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A (Not So) New Way to Diet: Pay Attention!

Last updated: Jan 11, 2012

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According to a small new study in the Journal of Nutrition and Education Behavior, so-called mindful eating -- paying attention to what and how much you eat -- could help you lose weight. This technique could pay off especially when eating out, as people tend to eat more fat and consume more calories in restaurants than at home, said CNN.

Gayle Timmerman, a nursing professor at The University of Texas at Austin, and her team recruited 35 middle-aged women of different weights. Half the women served as a control group that stayed on a waiting list during the duration of the study. The other half were given weekly two-hour sessions with a nutritionist who taught them how to make healthy food choices in restaurants, like choosing steamed rice instead of fried rice at Asian restaurants. Each session ended with a mindful eating exercise, such as focusing on feelings of fullness while eating chocolate.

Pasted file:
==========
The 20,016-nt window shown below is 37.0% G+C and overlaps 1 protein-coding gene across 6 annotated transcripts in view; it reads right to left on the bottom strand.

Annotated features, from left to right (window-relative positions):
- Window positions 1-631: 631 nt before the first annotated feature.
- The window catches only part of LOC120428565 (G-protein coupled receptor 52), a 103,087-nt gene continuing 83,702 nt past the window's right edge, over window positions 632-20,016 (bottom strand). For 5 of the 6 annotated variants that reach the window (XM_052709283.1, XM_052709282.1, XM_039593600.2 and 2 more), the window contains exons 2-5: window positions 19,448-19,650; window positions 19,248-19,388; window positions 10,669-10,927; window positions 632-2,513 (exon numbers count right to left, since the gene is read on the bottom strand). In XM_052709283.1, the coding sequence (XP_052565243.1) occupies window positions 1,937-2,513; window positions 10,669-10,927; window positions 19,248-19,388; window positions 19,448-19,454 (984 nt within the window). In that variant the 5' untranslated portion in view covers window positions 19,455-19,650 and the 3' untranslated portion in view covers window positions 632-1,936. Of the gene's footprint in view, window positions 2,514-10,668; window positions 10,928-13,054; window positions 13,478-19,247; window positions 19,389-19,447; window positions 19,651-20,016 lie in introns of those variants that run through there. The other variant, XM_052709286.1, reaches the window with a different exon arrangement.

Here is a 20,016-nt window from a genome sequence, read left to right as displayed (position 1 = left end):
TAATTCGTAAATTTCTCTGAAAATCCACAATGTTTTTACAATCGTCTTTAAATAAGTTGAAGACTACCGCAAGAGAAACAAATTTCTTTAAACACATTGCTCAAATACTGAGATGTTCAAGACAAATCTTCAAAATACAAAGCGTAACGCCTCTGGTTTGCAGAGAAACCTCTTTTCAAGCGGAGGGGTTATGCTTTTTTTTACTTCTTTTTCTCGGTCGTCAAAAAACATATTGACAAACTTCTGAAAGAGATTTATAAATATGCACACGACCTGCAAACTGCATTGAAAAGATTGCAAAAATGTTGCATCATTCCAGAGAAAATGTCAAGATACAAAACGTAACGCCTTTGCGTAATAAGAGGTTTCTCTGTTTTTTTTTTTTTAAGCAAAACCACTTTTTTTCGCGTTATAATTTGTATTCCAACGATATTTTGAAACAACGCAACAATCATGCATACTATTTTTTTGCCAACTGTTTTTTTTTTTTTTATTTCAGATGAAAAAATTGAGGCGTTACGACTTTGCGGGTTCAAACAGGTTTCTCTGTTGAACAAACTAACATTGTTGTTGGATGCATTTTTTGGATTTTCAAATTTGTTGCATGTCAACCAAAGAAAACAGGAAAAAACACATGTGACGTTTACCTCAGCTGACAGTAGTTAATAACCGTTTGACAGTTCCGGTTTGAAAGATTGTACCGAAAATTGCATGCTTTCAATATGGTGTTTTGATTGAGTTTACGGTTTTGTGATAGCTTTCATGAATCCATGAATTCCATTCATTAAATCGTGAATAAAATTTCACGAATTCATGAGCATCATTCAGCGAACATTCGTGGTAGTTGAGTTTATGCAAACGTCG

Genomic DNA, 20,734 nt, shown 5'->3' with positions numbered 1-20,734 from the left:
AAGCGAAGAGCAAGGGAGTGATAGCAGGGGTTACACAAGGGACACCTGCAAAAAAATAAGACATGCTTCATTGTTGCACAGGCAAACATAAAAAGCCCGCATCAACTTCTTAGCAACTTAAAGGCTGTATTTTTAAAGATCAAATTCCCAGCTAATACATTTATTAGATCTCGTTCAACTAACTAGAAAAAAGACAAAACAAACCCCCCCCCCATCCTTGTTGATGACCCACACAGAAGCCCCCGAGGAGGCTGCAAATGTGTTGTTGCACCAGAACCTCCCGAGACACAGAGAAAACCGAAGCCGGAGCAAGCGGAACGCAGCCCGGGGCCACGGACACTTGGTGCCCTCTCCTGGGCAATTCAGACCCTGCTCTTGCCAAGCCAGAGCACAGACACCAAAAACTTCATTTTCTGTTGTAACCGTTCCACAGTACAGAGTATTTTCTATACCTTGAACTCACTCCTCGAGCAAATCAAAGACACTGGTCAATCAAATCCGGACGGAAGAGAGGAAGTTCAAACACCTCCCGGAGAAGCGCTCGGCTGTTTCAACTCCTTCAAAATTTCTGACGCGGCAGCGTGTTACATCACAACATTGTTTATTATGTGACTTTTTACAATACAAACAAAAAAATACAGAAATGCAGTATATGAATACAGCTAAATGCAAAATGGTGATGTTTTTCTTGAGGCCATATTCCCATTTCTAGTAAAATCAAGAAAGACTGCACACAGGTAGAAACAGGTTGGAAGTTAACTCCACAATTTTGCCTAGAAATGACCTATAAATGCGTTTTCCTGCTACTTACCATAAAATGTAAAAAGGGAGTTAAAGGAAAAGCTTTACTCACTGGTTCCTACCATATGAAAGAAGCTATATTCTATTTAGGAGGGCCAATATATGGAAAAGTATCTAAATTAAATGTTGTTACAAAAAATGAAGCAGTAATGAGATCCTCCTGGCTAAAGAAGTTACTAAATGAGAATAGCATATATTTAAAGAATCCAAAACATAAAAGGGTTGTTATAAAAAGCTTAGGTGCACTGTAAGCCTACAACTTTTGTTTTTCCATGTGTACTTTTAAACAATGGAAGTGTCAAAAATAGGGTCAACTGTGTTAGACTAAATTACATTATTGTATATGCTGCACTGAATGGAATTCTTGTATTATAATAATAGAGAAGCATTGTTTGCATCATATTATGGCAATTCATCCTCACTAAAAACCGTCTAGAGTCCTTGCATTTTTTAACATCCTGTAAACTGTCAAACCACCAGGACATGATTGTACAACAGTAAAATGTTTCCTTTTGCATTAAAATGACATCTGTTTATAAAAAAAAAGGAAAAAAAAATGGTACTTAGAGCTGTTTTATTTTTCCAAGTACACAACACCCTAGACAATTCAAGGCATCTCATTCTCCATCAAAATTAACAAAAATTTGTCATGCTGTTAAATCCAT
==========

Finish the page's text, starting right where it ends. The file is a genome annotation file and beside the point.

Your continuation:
At the end of the study, the women still ate out a lot (six times a week, on average), but were eating about 300 calories per day fewer and had lost almost 4 pounds on average. Researchers found that some of that calorie reduction also came from meals eaten at home, meaning that the mindfulness techniques were working in more than just restaurant scenarios.

This finding may not be too surprising -- nearly everyone knows that it's easier to overeat when mindlessly chowing down in front of the TV than when actively paying attention to what you're eating -- but it's worth a closer look.

Susan Albers, a psychologist at the Cleveland Clinic and the author of Eating Mindfully, said, "In general, we've lost the art of savoring food. We can eat an entire plate of food and not taste one bite. Mindful eating skills teach you how to eat less but enjoy it more."

While other experts pointed out the limitations of this study -- a small sample size, a control group that got no attention instead of one that received nutrition counseling without mindfulness training, etc. -- it doesn't seem like anyone's arguing with the basic premise.

CNN also provided seven tips for preventing overeating. One of the least obvious? On a scale of one to ten, rate how hungry you are before chowing down, and plan to eat accordingly. "Remember," CNN said, "you don't have to clear your plate."